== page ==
For purposes of this letter, "operating income" means fees, commissions, and pre-tax equivalent spread income (pre-tax equivalent revenue less financing costs) which is either received, earned or accrued prior to year-end. (Affirm. of Sheryl B. Galler, Esq., dated July 5, 2002 ("Galler Affirm."), Ex. C at 1).

Pursuant to the 2000 Letter, Eschelbach therefore was to be paid in two installments (1.5% of operating income as part of his 2000 bonus and 1.4% [2.9% - 1.5%] of operating income as part of his 2001 bonus) for deals, such as the Merck transaction, that closed in the second half of 2000, but prior to December 15, 2000. For deals that closed in the first half of 2000, Eschelbach was to receive the entire 2.9% as part of his 2000 bonus.*fn3

It is undisputed that the deals involving Merck and Hewlett-Packard were "redone" in the second half of 2000 for tax reasons. (See Order at 17; Feb. 23, 2006 Tr. ("Tr.") at 23). While this generated no new operating income, Eschelbach takes the position that CCF would not have earned any income had the deals not been restructured. (Tr. at 18-19). For this reason, he views the restructured deals as "new" deals entitling him to additional bonus compensation. (Id. at 25-26). In an effort to buttress this view, he cites an earlier transaction in 1999 involving Deutsche Bank, in which CCF allegedly paid his team members a second bonus "when [they] had to redo a transaction" because management "didn't want to have a disincentive for people to redo transactions." (Dep. of Karl Eschelbach, taken on Nov. 20, 2001 ("Eschelbach Dep."), at 69-70). CCF counters that Eschelbach is not entitled to any further bonus payments because a restructured deal cannot be considered a "new" deal. (CCF Reconsid. Mem. at 3-4).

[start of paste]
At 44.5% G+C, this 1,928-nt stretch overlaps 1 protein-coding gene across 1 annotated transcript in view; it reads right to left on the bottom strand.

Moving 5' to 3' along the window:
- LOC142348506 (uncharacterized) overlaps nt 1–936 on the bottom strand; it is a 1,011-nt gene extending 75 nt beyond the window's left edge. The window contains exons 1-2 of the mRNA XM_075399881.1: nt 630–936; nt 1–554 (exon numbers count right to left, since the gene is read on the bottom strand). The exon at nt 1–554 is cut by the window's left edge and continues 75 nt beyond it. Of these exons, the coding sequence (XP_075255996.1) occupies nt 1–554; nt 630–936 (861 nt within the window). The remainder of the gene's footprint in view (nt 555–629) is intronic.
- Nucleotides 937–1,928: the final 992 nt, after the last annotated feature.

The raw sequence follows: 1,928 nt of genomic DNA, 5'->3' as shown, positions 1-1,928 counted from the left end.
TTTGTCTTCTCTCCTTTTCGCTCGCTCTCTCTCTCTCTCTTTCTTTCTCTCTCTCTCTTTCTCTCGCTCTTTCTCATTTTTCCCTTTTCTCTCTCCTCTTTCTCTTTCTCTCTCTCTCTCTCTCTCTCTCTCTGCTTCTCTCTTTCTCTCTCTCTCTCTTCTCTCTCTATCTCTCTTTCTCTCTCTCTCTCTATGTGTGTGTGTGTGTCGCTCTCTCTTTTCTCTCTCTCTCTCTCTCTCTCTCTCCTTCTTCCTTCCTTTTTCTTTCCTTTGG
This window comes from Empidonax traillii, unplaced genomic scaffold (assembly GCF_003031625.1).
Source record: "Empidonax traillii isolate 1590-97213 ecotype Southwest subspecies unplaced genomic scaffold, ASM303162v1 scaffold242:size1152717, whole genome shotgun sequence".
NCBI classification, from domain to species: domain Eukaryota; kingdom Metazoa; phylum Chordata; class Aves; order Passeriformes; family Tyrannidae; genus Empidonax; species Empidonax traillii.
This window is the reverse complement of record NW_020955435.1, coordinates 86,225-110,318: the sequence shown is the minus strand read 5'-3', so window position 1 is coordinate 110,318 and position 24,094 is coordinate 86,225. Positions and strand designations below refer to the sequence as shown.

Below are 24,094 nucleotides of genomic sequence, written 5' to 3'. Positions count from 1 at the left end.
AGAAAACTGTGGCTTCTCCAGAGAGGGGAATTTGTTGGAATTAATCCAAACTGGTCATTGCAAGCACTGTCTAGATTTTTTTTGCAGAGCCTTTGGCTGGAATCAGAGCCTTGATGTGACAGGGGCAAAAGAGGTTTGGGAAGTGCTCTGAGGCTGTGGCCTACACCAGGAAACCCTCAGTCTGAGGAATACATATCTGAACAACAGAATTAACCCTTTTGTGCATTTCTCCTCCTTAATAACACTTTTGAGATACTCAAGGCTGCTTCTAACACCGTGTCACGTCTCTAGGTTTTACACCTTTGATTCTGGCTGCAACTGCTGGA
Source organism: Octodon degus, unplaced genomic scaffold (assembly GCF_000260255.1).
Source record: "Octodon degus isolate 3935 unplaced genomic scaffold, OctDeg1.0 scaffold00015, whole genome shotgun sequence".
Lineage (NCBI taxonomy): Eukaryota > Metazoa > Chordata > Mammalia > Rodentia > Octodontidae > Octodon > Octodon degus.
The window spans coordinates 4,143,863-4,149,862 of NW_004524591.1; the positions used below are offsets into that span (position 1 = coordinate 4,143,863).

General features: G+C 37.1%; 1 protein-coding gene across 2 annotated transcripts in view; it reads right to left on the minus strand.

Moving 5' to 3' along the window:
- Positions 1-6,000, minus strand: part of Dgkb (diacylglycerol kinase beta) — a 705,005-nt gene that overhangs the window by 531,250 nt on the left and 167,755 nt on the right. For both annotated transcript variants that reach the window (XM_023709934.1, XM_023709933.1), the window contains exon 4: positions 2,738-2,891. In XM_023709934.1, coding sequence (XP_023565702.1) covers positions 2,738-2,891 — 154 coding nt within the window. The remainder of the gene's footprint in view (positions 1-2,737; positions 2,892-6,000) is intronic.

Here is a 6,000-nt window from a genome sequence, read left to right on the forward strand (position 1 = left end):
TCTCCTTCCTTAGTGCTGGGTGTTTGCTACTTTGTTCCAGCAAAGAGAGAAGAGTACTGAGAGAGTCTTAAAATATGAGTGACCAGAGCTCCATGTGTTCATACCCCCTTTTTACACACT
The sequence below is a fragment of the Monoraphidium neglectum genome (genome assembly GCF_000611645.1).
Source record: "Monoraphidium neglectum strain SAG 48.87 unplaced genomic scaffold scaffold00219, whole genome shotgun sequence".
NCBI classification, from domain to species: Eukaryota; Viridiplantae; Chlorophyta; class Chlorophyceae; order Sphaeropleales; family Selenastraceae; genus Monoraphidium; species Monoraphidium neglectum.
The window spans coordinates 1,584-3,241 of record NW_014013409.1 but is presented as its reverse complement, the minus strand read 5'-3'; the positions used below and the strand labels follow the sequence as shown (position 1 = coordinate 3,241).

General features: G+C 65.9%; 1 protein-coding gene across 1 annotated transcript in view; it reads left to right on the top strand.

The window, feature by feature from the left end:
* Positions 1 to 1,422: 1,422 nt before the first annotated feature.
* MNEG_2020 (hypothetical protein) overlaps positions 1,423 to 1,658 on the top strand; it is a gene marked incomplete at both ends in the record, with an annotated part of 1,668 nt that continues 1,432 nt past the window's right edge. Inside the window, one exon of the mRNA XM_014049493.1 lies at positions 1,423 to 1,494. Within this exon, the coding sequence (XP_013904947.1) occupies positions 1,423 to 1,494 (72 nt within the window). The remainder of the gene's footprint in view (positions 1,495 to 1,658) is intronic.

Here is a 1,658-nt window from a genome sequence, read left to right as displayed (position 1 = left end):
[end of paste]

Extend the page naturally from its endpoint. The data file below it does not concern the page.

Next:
My prior Order concluded that, "[w]hile CCF appears to have the more reasonable interpretation of the term 'new deals,' the Court cannot say, as a matter of law, that a restructured deal could not be a 'new deal' within the meaning of the 2000 Letter." (Order at 17). For this reason, CCF's motion for partial summary judgment on Eschelbach's contract claim was denied. (Id.).